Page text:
A clear standout was Hong Kong star artist Samson Young‘s Canon (2015), a sound art and performance piece which made multiple international headlines. Dressed in a Hong Kong police uniform (which might have been mistaken as a North Korean military uniform), Young stood high above the bustle of the fair on an eight-metre-high elevated structure manoeuvring a sonic weapon used by police to disperse protesters. Rather than sending out lethal sound waves, Young’s Long Range Acoustic Device was instead used to play bird songs to fairgoers. Speaking directly to Art Radar about his experience, Young says:

Standing there whistling was kind of meditative. It’s just artistic labour – I go into work, I do my thing, and I get off at a certain hour. I have done durational performances before; the longest one lasted for 1.5 months at Team gallery in New York. It was pretty easy this time compared to that. 

Installation view of Chiharu Shiota's piece "Accumulation: Searching for Destination", 2014-2016, presented by Galerie Daniel Templon. Image courtesy Art Basel.

Installation view of Chiharu Shiota’s piece “Accumulation: Searching for Destination”, 2014-2016, presented by Galerie Daniel Templon. Image courtesy Art Basel.

Another standout piece by Asian talent is Korean artist Haegue Yang‘s Sol LeWitt Upside Down – Structure with Three Towers, Expanded 23 Times, Split in Three (2015), a monumental and entrancing structure that Art Radar briefly introduced one year ago. Meanwhile, another of Japanese artist Chiharu Shiota‘s signature stunning woven installations was once more on view: Accumulation: Searching for Destination (2014-2016), presented by Galerie Daniel Templon, features vintage suitcases suspended by threads from the ceiling.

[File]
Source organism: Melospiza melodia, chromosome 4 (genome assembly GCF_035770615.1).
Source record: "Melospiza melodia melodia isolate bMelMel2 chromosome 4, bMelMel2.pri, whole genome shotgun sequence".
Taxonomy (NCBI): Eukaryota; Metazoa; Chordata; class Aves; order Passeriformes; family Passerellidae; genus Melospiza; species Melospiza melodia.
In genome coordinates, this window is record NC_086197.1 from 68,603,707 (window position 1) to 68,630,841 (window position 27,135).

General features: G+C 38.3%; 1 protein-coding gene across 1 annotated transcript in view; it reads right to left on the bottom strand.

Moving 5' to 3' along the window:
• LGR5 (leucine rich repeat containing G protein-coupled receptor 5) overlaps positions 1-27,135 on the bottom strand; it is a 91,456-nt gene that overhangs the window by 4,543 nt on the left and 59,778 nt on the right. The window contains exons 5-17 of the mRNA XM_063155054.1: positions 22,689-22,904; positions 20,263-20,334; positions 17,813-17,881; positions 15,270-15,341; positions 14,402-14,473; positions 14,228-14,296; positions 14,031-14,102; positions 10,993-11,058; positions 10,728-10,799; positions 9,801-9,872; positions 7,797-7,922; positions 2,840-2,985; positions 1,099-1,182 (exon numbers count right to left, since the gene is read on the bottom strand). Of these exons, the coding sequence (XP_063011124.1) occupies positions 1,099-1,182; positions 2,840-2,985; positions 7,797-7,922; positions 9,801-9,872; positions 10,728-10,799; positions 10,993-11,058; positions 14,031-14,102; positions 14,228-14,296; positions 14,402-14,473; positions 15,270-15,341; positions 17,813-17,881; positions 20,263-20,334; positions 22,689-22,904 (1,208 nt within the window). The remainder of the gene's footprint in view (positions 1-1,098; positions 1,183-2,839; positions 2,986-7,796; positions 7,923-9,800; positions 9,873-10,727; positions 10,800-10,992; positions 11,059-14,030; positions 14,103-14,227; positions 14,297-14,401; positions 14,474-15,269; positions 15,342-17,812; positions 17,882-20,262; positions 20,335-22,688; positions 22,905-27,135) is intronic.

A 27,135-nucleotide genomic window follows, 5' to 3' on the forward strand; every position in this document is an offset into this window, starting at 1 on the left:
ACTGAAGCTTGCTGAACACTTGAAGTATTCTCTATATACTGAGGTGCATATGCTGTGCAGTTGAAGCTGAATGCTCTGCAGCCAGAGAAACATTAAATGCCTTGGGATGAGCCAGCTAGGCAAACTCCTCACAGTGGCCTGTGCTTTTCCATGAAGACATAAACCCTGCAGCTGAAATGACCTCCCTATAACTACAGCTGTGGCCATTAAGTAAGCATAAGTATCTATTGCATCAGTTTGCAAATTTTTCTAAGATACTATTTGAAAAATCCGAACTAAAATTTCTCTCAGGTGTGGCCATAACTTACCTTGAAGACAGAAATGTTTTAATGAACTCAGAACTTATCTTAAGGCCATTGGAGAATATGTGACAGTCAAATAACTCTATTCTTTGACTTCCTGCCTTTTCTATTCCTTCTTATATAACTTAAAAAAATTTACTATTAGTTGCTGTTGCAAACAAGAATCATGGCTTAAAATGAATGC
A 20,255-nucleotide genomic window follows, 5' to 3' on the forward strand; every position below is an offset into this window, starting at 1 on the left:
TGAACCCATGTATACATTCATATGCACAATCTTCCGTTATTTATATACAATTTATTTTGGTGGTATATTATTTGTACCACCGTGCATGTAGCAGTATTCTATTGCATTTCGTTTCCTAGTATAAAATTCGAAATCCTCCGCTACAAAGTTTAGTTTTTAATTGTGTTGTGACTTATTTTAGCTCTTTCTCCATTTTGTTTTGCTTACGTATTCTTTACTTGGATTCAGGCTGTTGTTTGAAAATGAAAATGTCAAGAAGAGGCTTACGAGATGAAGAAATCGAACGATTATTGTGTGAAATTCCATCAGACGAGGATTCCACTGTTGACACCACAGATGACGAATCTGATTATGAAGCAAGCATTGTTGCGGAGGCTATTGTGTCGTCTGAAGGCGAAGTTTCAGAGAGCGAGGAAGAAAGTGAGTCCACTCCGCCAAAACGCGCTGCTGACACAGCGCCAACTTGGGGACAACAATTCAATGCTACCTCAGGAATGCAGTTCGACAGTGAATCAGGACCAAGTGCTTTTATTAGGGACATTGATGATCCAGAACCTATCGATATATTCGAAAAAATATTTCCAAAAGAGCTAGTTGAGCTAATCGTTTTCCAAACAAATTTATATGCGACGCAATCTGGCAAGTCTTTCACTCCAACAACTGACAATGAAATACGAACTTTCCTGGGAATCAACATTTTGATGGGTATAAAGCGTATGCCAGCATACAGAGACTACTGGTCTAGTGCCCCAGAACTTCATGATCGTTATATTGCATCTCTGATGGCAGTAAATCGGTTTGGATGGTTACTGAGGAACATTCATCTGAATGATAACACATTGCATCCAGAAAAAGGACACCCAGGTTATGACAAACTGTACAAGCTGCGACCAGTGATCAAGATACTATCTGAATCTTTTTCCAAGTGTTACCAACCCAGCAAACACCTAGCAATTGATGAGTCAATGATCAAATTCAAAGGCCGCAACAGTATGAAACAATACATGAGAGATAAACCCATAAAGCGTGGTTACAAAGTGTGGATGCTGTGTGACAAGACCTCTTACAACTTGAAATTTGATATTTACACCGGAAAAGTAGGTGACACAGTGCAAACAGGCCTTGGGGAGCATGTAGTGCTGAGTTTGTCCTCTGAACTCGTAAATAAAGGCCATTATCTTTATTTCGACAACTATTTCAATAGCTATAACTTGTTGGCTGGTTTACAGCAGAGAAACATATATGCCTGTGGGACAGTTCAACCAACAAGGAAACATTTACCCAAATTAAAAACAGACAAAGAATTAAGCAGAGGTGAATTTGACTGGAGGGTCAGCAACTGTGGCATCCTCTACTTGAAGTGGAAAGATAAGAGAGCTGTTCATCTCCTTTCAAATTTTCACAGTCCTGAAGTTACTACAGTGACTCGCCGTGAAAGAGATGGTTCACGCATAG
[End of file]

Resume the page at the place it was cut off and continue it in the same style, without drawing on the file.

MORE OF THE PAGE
On the video art front, Singaporean artist Ho Tzu Nyen has contributed a video installation The Nameless (2015), presented by STPI; and Chinese artist Cheng Ran showed a nine-hour long film In Course of the Miraculous (2016), presented by Galerie Urs MeileArtlyst summarises the strong international showing of this year’s fair:

This year’s edition received widespread praise for its strong booth presentations and for the powerful artistic positions, many poignantly responding to the current socio-political situation within Europe and further afield.

Michele Chan


Related Topics: Hong Kong artists, Japanese artists, Korean artists, Chinese artists, Singaporean artistsfairs, market watchround-ups

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By Brittney

Brittney is a writer, curator and contemporary art gallerist. Born in Singapore and based in New York City, Brittney maintains a deep interest in the contemporary art landscape of Southeast Asia. This is combined with an equally strong interest in contemporary art from the Asian diasporas, alongside the issues of identity, transmigration and global relations.